Friday, December 3, 2010

Letting It Go

In a fit of boredom yesterday, I opened my Stories folder on my computer and took a stroll down Amnesia Lane. More specifically, I read over my NaNoWriMo attempt from 2005. Ok, more to the point, attempts three, four and five. Which might be considered totally separate books from the original because the story changed drastically.

Version five, the final incarnation is actually, somewhat, pretty decent. I think. But it only weighs in at 46K words. That's a novella.

I spent a couple of years massaging this book. Massaging, beating it into submission, pistol-whipping it, then banishing it to the dungeon where it has languished in writer purgatory for the last three years.

Five years is a long time. And I am still not entirely satisfied with said book. There are parts that are good. And parts that just plain suck. The ratio of good to suck is about 1 to 10. I don't know that I have it in me to balance that ratio.

So, here is my question: At what point do you let a manuscript or WIP go? When do you cut your losses and admit that you and your book are slow dancing in a burning room (to borrow that line from John Mayer)? You have invested time, blood, sweat and tears to making this thing work, but it still ain't workin'? When do you say good-bye?

Is it possible to come back to something after years (and more years), and projects when you as a writer have changed? Maybe learned a thing or two? Or are there books that just aren't meant to be written?

Being the stubborn biatch that I am, I don't know that I am ready to kick this book to the curb. Or am I just hanging on for sentimental reasons?

Any fellow wordslingers out there experienced this problem? If so, did you exile your book to the Island of Misfit Novels or did you give it one more go?


  1. I have quite a few who've taken up permanent residence on that island, as you well know. haha

  2. Ah, the pain of separation. My sympathies. I stuck for a few years with what I hoped would be a post-apocalyptic fantasy series set in the South. It didn't work. Eventually it became a novella, and one that didn't sell, at that. I now know various things that are wrong with it that could be fixed (and that could turn it back into a novel), but I figure I'm better off starting something new, with the strengths I have to offer in creating new stories today vs. six years ago. I like the story, but as I read somewhere along the line, words are free, and it doesn't cost anything to write more. :-)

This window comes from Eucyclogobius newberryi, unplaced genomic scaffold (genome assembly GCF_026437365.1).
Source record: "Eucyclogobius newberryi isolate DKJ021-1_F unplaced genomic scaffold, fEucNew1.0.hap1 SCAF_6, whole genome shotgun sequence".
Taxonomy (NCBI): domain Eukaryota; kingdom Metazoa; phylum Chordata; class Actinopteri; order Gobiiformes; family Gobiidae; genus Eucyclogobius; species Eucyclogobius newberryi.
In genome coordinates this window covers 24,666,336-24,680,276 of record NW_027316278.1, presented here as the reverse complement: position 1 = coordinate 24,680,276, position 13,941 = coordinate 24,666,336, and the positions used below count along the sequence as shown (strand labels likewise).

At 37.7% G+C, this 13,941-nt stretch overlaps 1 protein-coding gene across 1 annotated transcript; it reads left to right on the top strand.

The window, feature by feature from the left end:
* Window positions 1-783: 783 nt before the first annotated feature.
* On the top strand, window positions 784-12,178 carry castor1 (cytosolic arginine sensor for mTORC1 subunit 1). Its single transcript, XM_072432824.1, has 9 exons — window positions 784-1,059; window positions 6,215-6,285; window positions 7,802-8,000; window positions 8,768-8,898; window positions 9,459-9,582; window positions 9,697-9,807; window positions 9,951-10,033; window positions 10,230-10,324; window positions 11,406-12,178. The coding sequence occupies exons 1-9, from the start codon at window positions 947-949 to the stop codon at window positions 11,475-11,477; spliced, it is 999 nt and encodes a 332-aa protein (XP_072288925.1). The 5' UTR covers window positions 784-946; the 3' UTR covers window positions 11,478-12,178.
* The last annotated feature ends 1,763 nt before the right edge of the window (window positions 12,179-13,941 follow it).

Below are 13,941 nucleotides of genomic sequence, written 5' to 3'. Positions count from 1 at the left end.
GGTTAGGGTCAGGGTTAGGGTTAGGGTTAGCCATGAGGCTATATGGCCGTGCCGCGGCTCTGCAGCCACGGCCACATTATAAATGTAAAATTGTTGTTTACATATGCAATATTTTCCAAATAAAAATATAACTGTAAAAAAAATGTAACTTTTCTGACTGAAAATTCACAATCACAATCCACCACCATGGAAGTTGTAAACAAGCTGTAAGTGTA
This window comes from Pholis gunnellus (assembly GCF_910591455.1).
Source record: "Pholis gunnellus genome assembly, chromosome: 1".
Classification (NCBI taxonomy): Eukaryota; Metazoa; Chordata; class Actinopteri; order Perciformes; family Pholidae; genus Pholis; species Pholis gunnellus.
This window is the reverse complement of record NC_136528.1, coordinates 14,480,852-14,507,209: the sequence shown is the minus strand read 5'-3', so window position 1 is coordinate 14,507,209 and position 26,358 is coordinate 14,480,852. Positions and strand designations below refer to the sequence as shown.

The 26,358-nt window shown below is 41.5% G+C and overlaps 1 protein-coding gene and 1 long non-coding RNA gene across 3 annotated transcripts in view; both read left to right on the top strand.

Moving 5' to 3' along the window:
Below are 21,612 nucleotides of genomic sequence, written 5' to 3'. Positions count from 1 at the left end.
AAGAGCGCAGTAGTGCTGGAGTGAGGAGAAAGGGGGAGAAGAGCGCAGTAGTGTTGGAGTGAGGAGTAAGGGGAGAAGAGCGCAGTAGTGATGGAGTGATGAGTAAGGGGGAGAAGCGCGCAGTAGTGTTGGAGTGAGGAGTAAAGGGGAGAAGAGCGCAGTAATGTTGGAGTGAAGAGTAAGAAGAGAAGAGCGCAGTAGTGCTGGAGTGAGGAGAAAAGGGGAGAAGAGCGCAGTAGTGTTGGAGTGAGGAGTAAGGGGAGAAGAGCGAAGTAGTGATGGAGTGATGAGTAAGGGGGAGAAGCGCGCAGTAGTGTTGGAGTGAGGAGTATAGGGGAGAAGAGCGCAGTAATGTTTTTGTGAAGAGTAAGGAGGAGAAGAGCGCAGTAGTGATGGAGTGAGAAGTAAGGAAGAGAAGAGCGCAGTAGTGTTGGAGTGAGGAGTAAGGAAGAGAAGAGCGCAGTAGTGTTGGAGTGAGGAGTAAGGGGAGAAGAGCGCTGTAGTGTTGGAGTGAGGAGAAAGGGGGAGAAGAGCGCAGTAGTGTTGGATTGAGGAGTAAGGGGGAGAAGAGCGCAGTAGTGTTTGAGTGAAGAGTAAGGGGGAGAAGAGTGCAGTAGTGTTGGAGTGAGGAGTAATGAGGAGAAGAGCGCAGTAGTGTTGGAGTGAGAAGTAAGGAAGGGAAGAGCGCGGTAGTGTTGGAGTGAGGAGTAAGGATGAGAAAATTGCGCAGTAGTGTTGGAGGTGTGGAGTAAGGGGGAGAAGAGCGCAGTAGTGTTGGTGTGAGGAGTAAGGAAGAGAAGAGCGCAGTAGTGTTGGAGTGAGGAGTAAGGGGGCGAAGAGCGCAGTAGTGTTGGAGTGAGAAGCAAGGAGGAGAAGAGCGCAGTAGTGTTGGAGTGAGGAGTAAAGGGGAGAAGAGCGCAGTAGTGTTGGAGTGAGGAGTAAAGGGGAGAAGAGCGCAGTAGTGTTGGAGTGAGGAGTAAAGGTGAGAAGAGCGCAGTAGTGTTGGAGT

3. Well said. Words are free, indeed. And that's pretty much where I'm leaning; starting something new instead of trying to retread the other thing. Though there is a tiny part of me that won't let it go. It's stalking me like a bad boyfriend.

    As to the novella thing, seems like it might be time for those to make a come-back? I wonder why novellas aren't considered very marketable. At least as far as I've heard/read/seen.

  4. I think novellas aren't considered very marketable for a bunch of reasons. From our (writer) end of things, there aren't many places that have open submissions for novellas, and only eight of those as of this morning on Duotrope pay semi-pro or better, and I can't count the number of times I've seen mags or anthos with a "longer stories are a harder sell for us" note. More opportunities in the token or non-paying category, of course, and there are occasional anthos with open reading periods, but if I'm going to spend energy on something 10s of 1000s of words long, I'd rather spend it on a novel. From their (publisher) end, I understand that novellas are generally hard to package and sell, and people don't often buy them. They don't provide the short, sharp burst of a short story or the long, slow pleasure of a novel read. And that's a long, boring answer to a casual question. :-)

    Personally, I like novellas just fine, especially horror or fantasy. What I have trouble reading are often novelettes/long stories, where I keep feeling the story ought to be ending and isn't.